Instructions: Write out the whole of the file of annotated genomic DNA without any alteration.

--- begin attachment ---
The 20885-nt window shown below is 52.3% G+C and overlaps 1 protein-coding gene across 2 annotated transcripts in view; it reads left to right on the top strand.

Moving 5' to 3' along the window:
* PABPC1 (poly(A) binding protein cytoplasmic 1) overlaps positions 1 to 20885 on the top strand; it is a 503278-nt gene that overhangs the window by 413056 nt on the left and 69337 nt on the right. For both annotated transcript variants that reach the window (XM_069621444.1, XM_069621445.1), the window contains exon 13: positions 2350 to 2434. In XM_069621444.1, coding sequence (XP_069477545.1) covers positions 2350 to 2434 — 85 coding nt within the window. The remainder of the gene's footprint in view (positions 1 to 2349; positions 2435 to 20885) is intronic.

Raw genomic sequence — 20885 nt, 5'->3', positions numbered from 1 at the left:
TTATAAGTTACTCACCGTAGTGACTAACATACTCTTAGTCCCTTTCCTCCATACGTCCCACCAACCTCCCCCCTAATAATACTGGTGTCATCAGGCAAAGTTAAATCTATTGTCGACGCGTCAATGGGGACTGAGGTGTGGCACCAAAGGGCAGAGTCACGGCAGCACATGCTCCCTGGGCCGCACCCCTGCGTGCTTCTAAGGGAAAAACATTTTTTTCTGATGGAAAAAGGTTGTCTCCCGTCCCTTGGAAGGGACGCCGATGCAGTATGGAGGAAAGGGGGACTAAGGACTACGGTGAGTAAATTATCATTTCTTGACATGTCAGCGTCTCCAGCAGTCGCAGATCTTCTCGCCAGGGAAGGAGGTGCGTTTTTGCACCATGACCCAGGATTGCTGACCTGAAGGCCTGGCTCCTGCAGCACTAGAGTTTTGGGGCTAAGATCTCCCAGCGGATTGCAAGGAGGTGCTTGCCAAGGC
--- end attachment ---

The 20885-nt window shown below is 52.3% G+C and overlaps 1 protein-coding gene across 2 annotated transcripts in view; it reads left to right on the top strand.

Moving 5' to 3' along the window:
* PABPC1 (poly(A) binding protein cytoplasmic 1) overlaps positions 1 to 20885 on the top strand; it is a 503278-nt gene that overhangs the window by 413056 nt on the left and 69337 nt on the right. For both annotated transcript variants that reach the window (XM_069621444.1, XM_069621445.1), the window contains exon 13: positions 2350 to 2434. In XM_069621444.1, coding sequence (XP_069477545.1) covers positions 2350 to 2434 — 85 coding nt within the window. The remainder of the gene's footprint in view (positions 1 to 2349; positions 2435 to 20885) is intronic.

Raw genomic sequence — 20885 nt, 5'->3', positions numbered from 1 at the left:
TTATAAGTTACTCACCGTAGTGACTAACATACTCTTAGTCCCTTTCCTCCATACGTCCCACCAACCTCCCCCCTAATAATACTGGTGTCATCAGGCAAAGTTAAATCTATTGTCGACGCGTCAATGGGGACTGAGGTGTGGCACCAAAGGGCAGAGTCACGGCAGCACATGCTCCCTGGGCCGCACCCCTGCGTGCTTCTAAGGGAAAAACATTTTTTTCTGATGGAAAAAGGTTGTCTCCCGTCCCTTGGAAGGGACGCCGATGCAGTATGGAGGAAAGGGGGACTAAGGACTACGGTGAGTAAATTATCATTTCTTGACATGTCAGCGTCTCCAGCAGTCGCAGATCTTCTCGCCAGGGAAGGAGGTGCGTTTTTGCACCATGACCCAGGATTGCTGACCTGAAGGCCTGGCTCCTGCAGCACTAGAGTTTTGGGGCTAAGATCTCCCAGCGGATTGCAAGGAGGTGCTTGCCAAGGC